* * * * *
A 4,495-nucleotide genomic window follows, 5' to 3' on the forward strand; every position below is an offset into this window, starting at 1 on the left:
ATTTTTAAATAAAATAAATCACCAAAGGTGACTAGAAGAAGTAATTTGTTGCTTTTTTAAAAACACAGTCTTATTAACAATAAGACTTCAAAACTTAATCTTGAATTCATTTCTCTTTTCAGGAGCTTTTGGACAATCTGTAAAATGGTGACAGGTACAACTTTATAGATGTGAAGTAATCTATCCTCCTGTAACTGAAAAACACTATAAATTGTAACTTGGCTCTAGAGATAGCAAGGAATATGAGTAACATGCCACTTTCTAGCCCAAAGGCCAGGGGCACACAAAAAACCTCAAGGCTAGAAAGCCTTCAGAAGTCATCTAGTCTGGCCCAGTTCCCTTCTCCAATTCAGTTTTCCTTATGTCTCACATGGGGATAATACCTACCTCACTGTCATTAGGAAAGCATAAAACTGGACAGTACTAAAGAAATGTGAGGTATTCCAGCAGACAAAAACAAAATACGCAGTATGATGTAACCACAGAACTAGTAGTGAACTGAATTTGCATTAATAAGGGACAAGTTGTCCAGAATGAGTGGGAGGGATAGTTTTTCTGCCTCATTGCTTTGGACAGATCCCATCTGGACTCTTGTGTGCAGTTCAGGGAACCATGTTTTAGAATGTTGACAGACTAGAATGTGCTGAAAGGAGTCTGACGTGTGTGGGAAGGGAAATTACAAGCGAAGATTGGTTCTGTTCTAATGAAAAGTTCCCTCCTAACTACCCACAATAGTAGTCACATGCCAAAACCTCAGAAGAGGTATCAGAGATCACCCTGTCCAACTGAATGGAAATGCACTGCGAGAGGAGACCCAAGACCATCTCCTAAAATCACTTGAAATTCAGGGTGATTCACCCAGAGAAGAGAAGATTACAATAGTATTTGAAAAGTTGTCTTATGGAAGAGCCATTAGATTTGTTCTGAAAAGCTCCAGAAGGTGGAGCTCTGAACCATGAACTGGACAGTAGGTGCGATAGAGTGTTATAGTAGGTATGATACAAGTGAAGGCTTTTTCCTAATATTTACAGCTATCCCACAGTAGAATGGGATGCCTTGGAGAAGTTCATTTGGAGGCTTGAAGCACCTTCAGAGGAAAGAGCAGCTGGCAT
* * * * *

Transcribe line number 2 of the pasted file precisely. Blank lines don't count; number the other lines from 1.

ATTTTTAAATAAAATAAATCACCAAAGGTGACTAGAAGAAGTAATTTGTTGCTTTTTTAAAAACACAGTCTTATTAACAATAAGACTTCAAAACTTAATCTTGAATTCATTTCTCTTTTCAGGAGCTTTTGGACAATCTGTAAAATGGTGACAGGTACAACTTTATAGATGTGAAGTAATCTATCCTCCTGTAACTGAAAAACACTATAAATTGTAACTTGGCTCTAGAGATAGCAAGGAATATGAGTAACATGCCACTTTCTAGCCCAAAGGCCAGGGGCACACAAAAAACCTCAAGGCTAGAAAGCCTTCAGAAGTCATCTAGTCTGGCCCAGTTCCCTTCTCCAATTCAGTTTTCCTTATGTCTCACATGGGGATAATACCTACCTCACTGTCATTAGGAAAGCATAAAACTGGACAGTACTAAAGAAATGTGAGGTATTCCAGCAGACAAAAACAAAATACGCAGTATGATGTAACCACAGAACTAGTAGTGAACTGAATTTGCATTAATAAGGGACAAGTTGTCCAGAATGAGTGGGAGGGATAGTTTTTCTGCCTCATTGCTTTGGACAGATCCCATCTGGACTCTTGTGTGCAGTTCAGGGAACCATGTTTTAGAATGTTGACAGACTAGAATGTGCTGAAAGGAGTCTGACGTGTGTGGGAAGGGAAATTACAAGCGAAGATTGGTTCTGTTCTAATGAAAAGTTCCCTCCTAACTACCCACAATAGTAGTCACATGCCAAAACCTCAGAAGAGGTATCAGAGATCACCCTGTCCAACTGAATGGAAATGCACTGCGAGAGGAGACCCAAGACCATCTCCTAAAATCACTTGAAATTCAGGGTGATTCACCCAGAGAAGAGAAGATTACAATAGTATTTGAAAAGTTGTCTTATGGAAGAGCCATTAGATTTGTTCTGAAAAGCTCCAGAAGGTGGAGCTCTGAACCATGAACTGGACAGTAGGTGCGATAGAGTGTTATAGTAGGTATGATACAAGTGAAGGCTTTTTCCTAATATTTACAGCTATCCCACAGTAGAATGGGATGCCTTGGAGAAGTTCATTTGGAGGCTTGAAGCACCTTCAGAGGAAAGAGCAGCTGGCAT